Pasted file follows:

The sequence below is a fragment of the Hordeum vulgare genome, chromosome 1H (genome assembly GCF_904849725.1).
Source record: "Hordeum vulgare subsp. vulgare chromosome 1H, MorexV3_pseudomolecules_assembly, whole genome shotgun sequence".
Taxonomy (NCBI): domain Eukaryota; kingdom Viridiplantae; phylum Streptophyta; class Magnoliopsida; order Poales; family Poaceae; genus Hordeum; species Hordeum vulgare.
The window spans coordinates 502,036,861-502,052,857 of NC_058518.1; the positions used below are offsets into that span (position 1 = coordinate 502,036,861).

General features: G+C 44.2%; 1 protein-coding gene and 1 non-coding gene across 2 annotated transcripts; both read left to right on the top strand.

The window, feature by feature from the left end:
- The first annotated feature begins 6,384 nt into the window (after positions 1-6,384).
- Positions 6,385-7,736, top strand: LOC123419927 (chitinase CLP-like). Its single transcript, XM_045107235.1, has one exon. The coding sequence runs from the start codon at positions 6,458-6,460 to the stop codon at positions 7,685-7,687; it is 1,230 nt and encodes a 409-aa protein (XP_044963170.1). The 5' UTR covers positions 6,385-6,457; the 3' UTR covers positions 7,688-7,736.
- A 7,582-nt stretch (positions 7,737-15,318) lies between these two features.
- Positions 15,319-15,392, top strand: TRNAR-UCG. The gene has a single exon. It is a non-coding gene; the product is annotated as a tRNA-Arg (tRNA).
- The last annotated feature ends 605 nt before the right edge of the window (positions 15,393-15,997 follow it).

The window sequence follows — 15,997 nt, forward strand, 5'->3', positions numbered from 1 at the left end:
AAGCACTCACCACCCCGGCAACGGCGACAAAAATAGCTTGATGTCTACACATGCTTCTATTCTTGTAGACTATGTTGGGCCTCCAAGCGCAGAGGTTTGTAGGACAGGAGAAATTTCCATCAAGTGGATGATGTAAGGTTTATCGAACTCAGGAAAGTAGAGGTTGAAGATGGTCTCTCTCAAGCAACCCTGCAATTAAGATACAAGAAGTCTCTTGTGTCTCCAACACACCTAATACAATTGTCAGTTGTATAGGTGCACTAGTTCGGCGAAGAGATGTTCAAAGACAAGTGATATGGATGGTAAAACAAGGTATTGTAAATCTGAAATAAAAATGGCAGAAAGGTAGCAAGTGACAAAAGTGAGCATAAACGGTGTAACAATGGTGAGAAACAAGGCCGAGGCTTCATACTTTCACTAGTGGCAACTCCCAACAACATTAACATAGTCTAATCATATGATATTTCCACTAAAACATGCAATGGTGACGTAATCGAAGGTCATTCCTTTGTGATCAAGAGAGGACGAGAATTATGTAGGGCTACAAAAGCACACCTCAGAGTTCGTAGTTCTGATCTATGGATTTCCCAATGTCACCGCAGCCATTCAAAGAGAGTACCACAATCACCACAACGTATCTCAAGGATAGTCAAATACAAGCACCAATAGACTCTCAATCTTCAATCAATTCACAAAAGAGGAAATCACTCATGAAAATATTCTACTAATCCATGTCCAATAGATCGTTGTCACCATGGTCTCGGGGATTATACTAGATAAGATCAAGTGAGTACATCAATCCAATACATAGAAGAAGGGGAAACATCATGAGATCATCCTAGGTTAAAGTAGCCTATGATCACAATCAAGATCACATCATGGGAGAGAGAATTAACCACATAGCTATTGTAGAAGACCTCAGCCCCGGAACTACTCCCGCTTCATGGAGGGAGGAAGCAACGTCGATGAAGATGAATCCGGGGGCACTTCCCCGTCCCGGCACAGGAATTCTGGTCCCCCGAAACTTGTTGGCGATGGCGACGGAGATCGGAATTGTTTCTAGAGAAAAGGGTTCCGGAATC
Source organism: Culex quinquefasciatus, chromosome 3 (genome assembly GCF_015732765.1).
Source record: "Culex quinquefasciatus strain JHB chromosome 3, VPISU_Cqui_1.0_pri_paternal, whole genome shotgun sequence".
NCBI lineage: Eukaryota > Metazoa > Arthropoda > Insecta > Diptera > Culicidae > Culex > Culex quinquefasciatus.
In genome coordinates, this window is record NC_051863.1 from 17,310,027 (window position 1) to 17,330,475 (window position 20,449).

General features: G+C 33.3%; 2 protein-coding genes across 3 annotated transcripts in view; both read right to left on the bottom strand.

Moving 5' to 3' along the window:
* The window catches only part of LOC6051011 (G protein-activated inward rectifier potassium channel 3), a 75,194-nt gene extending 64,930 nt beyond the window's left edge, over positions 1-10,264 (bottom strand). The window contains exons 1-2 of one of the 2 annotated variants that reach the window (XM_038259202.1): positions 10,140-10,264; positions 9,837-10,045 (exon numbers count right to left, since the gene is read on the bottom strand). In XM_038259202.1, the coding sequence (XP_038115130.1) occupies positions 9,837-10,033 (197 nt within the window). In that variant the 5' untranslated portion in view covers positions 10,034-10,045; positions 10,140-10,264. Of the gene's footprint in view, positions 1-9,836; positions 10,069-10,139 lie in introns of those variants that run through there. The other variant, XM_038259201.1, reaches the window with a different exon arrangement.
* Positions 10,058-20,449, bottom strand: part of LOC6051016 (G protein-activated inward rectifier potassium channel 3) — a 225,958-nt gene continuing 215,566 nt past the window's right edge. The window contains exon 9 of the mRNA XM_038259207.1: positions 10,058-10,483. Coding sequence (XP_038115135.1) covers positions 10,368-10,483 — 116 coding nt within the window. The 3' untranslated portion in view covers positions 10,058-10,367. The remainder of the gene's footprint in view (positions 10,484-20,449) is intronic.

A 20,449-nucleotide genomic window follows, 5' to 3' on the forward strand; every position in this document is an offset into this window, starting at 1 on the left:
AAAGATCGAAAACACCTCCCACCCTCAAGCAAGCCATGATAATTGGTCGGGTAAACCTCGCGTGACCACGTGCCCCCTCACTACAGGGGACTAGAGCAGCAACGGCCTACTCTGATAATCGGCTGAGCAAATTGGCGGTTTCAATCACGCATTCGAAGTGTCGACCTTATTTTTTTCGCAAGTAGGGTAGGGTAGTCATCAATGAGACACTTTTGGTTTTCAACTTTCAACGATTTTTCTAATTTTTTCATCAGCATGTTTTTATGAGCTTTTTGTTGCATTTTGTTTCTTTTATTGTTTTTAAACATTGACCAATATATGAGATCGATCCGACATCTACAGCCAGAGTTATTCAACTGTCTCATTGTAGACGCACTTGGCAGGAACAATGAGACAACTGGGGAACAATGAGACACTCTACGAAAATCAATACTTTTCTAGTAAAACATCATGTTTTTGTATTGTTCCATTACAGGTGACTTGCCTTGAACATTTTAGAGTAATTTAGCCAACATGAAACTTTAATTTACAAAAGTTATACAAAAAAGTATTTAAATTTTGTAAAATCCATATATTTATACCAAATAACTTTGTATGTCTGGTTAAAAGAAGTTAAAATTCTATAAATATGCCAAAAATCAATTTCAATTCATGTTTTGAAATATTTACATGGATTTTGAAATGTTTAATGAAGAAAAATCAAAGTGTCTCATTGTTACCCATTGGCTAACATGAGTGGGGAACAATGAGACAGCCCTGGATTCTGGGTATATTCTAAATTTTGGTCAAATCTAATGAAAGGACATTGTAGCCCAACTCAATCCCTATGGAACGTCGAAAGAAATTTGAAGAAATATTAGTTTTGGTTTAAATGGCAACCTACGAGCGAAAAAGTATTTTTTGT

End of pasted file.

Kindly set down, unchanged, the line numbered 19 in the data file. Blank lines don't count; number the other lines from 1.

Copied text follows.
Moving 5' to 3' along the window: